The biggest difference between the Steam Deck at launch and today is Steam itself. There are four labels for games signifying how well they’ll perform on the handheld: Verified, Playable, Unsupported and Unknown. When the device first landed, only about 10 percent of my Steam library was Verified to run on Deck, and it was hard to tell what that meant, anyway. Nowadays, 30 percent of my library is Verified, and 74 percent of it is Verified or Playable. Verified titles work seamlessly on the Steam Deck, and Playable games aren’t far off — they often have small optimization requirements that don’t interrupt the actual gameplay, like needing to use the on-screen keyboard. According to a quick Steam search, there are currently 11,229 Verified or Playable Steam Deck games. That’s a larger library than any console that’s been released to date.

Steam Deck verified games
Some of the recent Deck Verified titles on Steam. (Valve)

Today, most mainstream games are Verified or Playable on Steam Deck at launch (RIP Starfield and Star Wars Jedi: Survivor). Generally, if a new game supports gamepad input, it tends to translate well to the handheld. Having a robust, built-in game store is huge for people who just want to pick up a portable PC and start playing, and it’s an edge that the Steam Deck specifically has over the rest of the handheld market.

The handheld PC segment has exploded over the past two years and there’s now a constant stream of new devices rolling out from the likes of Ayaneo, Lenovo, Ayn and ASUS. The Steam Deck has traditionally been cheaper than the others, with the $399 model offering unbeatable value. In the Steam Deck’s initial rollout, Valve offered just 64GB of storage at that price point, making the current deal even sweeter. While competitors are closer than ever on price — and at the high-end, ahead on performance — a handheld like the Steam Deck LCD still typically costs around $600.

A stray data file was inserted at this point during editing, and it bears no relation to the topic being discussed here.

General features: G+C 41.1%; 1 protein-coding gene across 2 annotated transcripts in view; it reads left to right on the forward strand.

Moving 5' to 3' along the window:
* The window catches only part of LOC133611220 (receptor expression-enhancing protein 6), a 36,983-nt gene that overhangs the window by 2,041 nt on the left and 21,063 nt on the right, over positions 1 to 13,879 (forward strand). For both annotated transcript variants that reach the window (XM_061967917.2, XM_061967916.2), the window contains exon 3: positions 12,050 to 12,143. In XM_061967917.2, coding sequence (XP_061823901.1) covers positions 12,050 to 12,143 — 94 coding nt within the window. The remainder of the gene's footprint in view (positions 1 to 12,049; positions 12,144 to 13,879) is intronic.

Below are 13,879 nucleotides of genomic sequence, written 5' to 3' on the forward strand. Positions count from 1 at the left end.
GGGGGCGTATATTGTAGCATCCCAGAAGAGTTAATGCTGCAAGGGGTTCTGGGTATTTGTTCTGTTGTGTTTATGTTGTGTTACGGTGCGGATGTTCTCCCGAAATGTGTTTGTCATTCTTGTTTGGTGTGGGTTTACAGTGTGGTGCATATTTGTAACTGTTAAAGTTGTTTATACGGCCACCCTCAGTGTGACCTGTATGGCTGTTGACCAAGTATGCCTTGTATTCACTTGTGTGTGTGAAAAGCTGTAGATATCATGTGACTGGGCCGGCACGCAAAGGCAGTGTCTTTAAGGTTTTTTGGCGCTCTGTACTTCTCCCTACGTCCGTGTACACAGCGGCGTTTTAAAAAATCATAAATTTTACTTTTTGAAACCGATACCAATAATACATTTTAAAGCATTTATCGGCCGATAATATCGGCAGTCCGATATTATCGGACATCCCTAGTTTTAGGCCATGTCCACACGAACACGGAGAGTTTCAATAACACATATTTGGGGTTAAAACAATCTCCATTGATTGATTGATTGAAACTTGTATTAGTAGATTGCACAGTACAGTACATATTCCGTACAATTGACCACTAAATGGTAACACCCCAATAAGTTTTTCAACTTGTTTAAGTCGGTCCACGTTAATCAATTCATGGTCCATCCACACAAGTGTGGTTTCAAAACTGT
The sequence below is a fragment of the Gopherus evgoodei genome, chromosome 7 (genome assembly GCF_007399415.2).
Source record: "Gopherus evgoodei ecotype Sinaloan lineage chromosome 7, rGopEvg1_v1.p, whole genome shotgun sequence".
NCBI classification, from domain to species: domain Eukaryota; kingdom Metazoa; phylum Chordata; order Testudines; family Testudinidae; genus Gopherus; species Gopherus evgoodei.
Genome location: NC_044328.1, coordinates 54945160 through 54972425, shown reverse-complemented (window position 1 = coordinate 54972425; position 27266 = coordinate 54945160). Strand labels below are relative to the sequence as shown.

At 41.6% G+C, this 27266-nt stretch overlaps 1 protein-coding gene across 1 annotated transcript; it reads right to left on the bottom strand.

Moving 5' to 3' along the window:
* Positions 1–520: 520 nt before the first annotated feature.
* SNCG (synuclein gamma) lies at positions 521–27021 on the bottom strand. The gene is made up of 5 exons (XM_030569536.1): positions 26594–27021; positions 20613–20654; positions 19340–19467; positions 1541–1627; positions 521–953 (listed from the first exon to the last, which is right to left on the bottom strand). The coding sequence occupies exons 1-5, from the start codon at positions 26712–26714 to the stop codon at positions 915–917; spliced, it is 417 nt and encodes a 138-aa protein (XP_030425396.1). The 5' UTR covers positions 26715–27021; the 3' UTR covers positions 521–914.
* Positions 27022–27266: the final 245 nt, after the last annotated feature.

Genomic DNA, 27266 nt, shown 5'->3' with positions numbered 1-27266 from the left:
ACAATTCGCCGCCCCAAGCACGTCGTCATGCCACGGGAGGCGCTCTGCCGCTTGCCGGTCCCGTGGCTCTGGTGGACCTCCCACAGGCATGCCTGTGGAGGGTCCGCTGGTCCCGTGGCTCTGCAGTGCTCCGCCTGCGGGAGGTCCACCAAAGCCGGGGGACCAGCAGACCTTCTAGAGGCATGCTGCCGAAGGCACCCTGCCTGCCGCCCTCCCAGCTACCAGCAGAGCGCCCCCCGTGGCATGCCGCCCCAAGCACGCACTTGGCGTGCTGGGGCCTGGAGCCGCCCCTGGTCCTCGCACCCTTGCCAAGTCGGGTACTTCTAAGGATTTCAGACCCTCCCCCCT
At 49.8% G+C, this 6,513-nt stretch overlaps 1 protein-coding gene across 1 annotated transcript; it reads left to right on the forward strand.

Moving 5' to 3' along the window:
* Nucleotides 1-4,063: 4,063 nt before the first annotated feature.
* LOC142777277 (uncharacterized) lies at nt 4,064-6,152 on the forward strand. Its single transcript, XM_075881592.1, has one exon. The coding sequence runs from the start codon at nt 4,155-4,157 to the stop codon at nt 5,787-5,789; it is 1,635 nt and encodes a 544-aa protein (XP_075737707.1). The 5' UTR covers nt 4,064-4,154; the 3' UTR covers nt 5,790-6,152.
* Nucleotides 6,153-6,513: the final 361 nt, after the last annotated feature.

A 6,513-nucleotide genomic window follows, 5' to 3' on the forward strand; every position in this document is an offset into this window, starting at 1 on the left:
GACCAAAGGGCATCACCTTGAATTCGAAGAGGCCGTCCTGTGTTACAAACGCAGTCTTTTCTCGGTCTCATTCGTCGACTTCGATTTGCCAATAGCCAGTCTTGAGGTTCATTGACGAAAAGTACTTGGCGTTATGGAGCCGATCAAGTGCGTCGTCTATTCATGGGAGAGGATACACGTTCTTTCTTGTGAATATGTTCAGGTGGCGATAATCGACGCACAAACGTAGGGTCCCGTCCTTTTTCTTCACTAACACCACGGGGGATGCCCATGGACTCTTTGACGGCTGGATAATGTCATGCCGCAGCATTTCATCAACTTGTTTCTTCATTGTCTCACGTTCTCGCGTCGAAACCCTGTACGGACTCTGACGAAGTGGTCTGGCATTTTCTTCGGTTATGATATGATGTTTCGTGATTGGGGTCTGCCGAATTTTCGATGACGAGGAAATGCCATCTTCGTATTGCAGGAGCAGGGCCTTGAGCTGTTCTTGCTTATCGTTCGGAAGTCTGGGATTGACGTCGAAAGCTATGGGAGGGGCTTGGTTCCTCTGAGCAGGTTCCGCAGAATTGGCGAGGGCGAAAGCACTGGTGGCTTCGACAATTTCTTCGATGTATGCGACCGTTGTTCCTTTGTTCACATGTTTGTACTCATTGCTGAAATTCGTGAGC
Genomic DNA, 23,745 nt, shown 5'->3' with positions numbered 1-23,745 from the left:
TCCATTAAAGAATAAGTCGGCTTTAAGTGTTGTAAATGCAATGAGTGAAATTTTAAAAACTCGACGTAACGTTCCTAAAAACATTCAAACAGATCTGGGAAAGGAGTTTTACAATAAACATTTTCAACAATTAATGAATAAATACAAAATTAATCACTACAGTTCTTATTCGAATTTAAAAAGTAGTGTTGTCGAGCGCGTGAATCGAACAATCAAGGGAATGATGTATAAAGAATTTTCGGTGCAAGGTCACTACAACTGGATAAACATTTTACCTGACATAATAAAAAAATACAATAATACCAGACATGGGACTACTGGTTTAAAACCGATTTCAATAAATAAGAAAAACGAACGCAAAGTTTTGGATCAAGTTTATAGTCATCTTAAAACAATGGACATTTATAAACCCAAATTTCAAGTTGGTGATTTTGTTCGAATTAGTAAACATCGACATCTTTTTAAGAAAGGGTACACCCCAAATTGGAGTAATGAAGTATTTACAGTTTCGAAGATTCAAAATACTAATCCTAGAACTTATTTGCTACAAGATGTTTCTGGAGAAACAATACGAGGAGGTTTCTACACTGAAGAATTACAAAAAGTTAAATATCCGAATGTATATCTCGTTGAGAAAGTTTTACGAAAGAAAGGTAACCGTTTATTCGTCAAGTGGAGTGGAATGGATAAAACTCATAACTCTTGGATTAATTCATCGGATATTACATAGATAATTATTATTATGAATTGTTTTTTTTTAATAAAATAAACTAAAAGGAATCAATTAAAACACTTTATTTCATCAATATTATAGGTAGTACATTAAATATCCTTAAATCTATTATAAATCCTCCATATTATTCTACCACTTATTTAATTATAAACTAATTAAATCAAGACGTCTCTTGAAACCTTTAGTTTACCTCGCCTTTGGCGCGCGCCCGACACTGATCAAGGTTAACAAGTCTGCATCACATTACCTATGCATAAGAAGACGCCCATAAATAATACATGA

Its clearest contender is, of course, the Steam Deck OLED. I’m not trying to undo all the work I’ve done here, but if you have the extra cash, go ahead and grab the OLED version. The Steam Deck OLED comes in two flavors: 512GB for $549 and 1TB for $649. These are fantastic price points, especially considering the new model features a 7.4-inch OLED display with native HDR, faster frame rates, pure blacks and a peak brightness of 1,000 nits. The new model has improved Bluetooth and Wi-Fi, better thermals and weight distribution, a longer battery life, and cute orange accents. The OLED version is the same size as the LCD edition, and it doesn’t offer upgrades in terms of actual processing power, but it is simply better inside and out. Just remember: This does not mean the LCD model is trash.

Compared with the wider handheld sector, the Steam Deck LCD offers a fantastic return on investment. It’s easy to use out of the box, it offers a variety of input methods and it’s cheaper than anything comparable in its category. The main drawbacks are its size and battery life — but if it’s not too big for you, and if you plan to play at home most often, it’s an excellent bit of hardware.

Two years on, and I’m still using my Steam Deck LCD in the same way, as an in-home portable device. My Steam Deck travels from the living room, to the office, to the bedroom, and back again throughout the week, just like it did when I first got my tiny hands on it. The main differences are that, nowadays, its library is much larger and I always have a suitably sized stuffed animal in tow.